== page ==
Our results have some clinical implications. From the very limited validity studies of other well-established triage systems, it is difficult to judge whether the DRPT performs better or worse than the alternatives. While the MTS triage system also had a moderate validity, it errs on the safe side with a high degree of overtriage. The DRPT errs to the undertriage side. If the sensitivity is low, a number of the sickest children are undetected and this is a matter of concern. Furthermore, a specificity of around 65% for children who could be returned to home without treatment does not add much help for an early identification of this group of children.
The DRPT triage system has already been implemented in the Danish pediatric departments, and the results of our study encourage to awareness of the fact, that some of the children might suffer from more urgent conditions than the triage indicates. It also invites to further studies of the DRPT triage to assess, if the same results are seen at other sites, and to further analyse where the triage system can be improved to detect the sickest children better. Finally, we believe that no triage system will eliminate that assessing the condition of a child is difficult and often requires observation time and considerable experience. A recent study has shown that experienced pediatric triage nurses have significant higher prediction accuracy for pediatric admission than well-established triage and prediction tools . Our results support that DRPT triage of children should always be accompanied by a clinical judgement from an experienced health professional and raises the question whether the DRPT adds any value to the clinical assessment.
More generally, the idea of evaluating a triage system has been questioned due to some inherent weaknesses in this evaluation. There is no well-defined gold standard for assessing urgency at presentation. The reference standard made by van Veen et al. is the only reference standard made for pediatric triage until now. However a gold standard based on utilized resources does not necessarily reflect the true triage urgency and accuracy, and it is depend on local organisation. Hospitalization, admission to ICU and utilization of resources are only surrogate markers of urgency  and does not take into account the dynamic nature of the patient condition and interventions, where the direction of the patient condition might change over short time. Finally, triage is a way of defining priority of care more than severity which might limit the evaluation a triage system value. While some authors argue that it is not possible to measure the effect of triage, others believe that convincing demonstrations of the influence of triage is possible .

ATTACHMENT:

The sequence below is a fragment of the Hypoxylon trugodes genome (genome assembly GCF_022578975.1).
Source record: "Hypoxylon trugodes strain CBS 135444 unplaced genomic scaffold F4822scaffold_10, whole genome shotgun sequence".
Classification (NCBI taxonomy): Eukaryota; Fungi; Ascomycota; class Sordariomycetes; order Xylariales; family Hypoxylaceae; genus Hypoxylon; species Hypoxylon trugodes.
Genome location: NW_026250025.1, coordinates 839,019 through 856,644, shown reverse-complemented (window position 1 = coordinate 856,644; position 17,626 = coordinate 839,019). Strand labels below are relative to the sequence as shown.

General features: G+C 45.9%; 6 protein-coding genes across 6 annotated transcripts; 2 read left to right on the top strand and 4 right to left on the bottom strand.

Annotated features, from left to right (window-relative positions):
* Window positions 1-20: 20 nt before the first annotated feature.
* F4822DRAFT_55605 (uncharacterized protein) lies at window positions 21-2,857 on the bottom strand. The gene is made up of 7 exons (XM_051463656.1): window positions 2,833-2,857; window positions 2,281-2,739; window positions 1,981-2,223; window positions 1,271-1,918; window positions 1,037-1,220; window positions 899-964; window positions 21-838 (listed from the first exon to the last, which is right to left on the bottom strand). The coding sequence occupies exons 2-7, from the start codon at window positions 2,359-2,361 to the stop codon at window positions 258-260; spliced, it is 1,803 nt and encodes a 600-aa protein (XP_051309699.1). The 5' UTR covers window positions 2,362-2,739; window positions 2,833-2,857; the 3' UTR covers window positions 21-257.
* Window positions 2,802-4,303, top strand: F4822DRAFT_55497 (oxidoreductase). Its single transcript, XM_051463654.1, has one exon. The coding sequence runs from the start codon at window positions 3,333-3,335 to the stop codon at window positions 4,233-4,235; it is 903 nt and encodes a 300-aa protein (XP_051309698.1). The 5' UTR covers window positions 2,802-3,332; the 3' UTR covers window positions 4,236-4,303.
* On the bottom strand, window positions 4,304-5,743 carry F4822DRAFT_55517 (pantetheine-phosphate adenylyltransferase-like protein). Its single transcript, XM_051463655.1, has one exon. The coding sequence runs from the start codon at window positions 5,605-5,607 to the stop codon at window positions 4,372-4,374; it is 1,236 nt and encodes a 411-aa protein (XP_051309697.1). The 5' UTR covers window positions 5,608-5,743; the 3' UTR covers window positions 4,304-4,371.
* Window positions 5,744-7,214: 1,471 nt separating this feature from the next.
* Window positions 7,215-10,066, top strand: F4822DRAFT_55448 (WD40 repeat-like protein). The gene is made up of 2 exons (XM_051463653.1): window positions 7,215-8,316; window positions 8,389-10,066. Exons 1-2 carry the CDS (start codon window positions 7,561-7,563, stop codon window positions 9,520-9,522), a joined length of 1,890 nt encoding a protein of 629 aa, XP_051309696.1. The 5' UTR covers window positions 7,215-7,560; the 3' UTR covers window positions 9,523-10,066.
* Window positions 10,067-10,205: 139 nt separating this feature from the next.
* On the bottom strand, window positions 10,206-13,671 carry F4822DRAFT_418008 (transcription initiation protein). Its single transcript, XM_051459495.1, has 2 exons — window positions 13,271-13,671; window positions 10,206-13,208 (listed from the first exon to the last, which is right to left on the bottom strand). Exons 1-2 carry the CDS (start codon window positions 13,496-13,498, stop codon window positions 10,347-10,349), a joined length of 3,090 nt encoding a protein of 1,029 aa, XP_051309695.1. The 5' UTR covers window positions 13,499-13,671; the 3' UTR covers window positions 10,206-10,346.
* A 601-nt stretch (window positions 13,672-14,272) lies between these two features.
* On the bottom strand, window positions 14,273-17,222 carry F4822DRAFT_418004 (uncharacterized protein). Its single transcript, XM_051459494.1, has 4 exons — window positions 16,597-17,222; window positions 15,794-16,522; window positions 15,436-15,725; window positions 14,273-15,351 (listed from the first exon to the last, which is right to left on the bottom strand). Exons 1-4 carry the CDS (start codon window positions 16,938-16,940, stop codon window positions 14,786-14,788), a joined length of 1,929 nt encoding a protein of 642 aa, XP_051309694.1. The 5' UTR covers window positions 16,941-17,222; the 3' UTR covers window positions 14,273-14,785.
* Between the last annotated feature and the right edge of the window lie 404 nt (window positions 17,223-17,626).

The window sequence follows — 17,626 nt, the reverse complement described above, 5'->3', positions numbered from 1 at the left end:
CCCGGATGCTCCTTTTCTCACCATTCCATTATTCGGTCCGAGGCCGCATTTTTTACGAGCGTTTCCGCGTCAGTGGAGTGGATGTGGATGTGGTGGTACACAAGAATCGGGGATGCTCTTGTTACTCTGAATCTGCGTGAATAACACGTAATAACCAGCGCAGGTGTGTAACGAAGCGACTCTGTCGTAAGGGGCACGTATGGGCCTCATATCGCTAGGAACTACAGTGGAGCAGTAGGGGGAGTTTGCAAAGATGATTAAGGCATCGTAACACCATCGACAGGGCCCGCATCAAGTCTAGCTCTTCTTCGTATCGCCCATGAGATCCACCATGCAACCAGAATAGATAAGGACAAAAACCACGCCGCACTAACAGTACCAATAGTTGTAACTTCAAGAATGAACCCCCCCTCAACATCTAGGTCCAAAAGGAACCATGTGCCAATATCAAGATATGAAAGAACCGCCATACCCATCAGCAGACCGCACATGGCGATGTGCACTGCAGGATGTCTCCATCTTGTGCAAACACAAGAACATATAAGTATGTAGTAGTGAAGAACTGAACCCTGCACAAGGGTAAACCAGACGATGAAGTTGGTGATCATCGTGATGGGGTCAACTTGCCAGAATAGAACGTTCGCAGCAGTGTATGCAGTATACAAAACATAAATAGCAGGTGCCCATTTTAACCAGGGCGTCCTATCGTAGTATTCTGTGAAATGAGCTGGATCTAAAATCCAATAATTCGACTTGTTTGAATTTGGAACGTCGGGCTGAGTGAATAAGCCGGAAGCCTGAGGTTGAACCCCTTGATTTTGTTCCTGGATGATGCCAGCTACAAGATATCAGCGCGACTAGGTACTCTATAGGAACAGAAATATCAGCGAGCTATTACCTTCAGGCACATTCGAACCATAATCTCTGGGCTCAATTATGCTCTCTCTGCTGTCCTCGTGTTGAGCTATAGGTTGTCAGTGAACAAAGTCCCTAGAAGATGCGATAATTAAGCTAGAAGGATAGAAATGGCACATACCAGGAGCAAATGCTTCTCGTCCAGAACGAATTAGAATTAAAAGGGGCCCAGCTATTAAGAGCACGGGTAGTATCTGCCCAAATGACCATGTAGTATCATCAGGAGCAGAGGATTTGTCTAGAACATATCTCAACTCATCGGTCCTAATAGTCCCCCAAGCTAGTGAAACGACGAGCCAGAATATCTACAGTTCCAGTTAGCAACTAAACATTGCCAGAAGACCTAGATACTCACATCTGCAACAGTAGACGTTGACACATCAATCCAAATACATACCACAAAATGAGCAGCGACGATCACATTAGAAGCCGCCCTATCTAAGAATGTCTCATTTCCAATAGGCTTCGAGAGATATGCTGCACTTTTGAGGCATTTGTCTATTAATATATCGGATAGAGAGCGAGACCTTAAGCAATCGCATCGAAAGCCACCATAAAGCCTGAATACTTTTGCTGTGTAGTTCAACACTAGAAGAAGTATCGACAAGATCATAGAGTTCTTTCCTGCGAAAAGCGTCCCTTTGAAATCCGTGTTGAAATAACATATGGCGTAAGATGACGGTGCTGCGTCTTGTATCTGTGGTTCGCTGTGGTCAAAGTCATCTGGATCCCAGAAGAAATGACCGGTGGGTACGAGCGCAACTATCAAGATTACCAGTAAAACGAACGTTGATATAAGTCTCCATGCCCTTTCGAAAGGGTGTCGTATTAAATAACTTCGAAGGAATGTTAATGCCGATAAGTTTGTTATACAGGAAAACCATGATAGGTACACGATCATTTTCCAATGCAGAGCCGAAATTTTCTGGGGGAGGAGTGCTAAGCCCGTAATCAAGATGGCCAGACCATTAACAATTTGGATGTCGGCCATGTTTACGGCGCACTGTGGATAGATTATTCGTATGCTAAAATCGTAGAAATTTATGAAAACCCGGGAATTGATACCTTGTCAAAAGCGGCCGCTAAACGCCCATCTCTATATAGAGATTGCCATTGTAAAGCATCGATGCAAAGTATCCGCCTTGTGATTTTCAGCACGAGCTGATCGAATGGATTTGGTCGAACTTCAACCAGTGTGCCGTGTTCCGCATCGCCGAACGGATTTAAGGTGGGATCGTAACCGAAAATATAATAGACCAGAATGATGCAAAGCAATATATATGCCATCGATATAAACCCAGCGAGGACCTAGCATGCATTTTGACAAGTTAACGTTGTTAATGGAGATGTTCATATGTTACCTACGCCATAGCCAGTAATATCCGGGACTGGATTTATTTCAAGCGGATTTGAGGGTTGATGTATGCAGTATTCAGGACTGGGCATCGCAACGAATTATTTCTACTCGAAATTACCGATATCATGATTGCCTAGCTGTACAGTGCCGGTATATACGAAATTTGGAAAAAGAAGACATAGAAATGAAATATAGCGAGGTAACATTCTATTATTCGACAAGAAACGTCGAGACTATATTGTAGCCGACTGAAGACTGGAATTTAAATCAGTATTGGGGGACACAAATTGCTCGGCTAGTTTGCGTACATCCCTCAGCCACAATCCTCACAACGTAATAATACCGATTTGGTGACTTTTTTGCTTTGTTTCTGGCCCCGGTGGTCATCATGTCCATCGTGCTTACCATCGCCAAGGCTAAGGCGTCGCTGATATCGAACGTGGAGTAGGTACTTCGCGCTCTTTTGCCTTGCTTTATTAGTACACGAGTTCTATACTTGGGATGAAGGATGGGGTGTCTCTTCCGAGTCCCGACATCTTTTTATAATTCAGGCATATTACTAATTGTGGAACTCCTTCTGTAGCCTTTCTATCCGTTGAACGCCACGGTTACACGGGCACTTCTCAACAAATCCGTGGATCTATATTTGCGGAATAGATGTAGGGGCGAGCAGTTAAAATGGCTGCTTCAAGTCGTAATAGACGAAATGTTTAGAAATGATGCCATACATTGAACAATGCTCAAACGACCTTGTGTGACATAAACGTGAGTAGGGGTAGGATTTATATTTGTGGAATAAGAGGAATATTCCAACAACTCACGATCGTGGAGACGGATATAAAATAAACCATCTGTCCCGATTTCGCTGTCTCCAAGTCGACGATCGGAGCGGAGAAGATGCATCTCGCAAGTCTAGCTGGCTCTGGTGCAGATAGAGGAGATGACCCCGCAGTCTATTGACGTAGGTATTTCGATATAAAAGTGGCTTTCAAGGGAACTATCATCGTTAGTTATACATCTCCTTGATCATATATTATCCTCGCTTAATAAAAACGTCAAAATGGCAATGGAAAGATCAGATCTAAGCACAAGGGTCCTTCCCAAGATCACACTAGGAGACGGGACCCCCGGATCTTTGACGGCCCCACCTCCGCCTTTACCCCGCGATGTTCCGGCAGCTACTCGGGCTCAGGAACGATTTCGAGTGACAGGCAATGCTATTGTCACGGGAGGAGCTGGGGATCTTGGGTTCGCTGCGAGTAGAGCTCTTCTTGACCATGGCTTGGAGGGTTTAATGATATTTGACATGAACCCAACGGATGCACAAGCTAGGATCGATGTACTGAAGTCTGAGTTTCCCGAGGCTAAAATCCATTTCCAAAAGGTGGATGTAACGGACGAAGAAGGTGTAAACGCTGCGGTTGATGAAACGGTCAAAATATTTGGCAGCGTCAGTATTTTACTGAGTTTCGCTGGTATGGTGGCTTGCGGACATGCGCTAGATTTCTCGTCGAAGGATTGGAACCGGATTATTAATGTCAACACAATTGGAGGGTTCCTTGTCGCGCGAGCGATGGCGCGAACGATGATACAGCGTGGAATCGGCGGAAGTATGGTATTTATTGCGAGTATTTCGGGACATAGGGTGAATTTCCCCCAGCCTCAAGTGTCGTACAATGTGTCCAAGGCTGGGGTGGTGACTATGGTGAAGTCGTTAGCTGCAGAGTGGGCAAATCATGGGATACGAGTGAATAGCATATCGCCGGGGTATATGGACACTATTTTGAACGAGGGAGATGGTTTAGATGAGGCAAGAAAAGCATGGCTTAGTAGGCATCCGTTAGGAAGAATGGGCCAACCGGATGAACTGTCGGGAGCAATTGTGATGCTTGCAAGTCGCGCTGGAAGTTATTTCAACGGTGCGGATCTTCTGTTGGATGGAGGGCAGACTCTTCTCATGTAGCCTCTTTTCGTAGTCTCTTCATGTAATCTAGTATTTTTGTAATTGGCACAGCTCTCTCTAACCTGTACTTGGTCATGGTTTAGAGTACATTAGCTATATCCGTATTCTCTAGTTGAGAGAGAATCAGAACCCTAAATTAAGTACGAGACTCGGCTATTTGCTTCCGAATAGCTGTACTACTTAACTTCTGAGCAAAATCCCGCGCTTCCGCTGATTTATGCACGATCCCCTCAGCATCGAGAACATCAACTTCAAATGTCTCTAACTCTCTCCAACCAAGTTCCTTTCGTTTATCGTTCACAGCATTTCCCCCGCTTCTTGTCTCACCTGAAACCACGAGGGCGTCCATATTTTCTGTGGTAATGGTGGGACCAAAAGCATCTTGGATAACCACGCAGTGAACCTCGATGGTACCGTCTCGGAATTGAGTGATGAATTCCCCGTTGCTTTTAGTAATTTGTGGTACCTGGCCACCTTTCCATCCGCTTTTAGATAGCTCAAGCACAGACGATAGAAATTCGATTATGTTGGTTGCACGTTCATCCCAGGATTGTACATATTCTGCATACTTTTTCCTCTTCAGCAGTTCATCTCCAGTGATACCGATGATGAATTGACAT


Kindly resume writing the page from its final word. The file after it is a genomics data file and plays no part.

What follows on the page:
Strengths and limitations
The strength of the present study is that it is the first study to evaluate a triage system, which has already been implemented in most Danish pediatric departments. It uses two different methods in four validating models of the triage system and refers to a reference standard, which enables us to make a comparison with another well-established triage system. There are, however, some limitations to the study. It is small, as reflected in the wide confidence intervals around the results. It is a single-site study, which might limit the external validity. Some of the very urgent patients were not included in the study, because the nurses found it inappropriate to ask for consent. We also examined the ideal triage level based on the recorded information on the triage sheet, not the actual triage level. We did so, because we observed that quite often the triage nurses chose another triage level than a strict adherence to the DRPT protocol indicated. We are currently investigating, whether this was due to inexperience, lack of knowledge of the DRPT triage system or because the triage nurse overruled the DRPT triage.
In conclusion, we found that the DRPT is a triage tool with limited ability to detect as well the sickest children, as the children, who can be returned to home. Especially the low sensitivity to detect the critically ill children is a matter of concern. We encourage further studies of the DRPT to assess, if our results are replicable elsewhere, and to analyse if modifications of the already implemented DRPT can improve the validity.
Acute pediatric visitation section
Australian triage scale
Central nerve system
Canadian Triage and acuity scale
The Danish Regions Pediatric Triage model
Emergency Severity Index
Intensive Care Unit
Manchester Triage System
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This work is supported by the Region of Southern Denmark.
Availability of data and materials
The full protocol and dataset analysed during the current study is available from the corresponding author on reasonable request.
All authors conceptualised the trial and design. LHH and LW participated in data collection. LHH, CBM and HS performed the statistical analyses and contributed to manuscript development. All authors participated in the critical scrutiny and revision of the manuscript, and approved the final version.
The authors declare that they have no competing interests
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The ethics committee waived the need for approval as the study was considered a quality improvement project. Parental written consent was obtained.
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Hansen, L.H., Mogensen, C.B., Wittenhoff, L. et al. The danish regions pediatric triage model has a limited ability to detect both critically ill children as well as children to be sent home without treatment – a study of diagnostic accuracy. Scand J Trauma Resusc Emerg Med 25, 55 (2017). https://doi.org/10.1186/s13049-017-0397-6
- Reference standard
- The Danish Regions Pediatric Triage model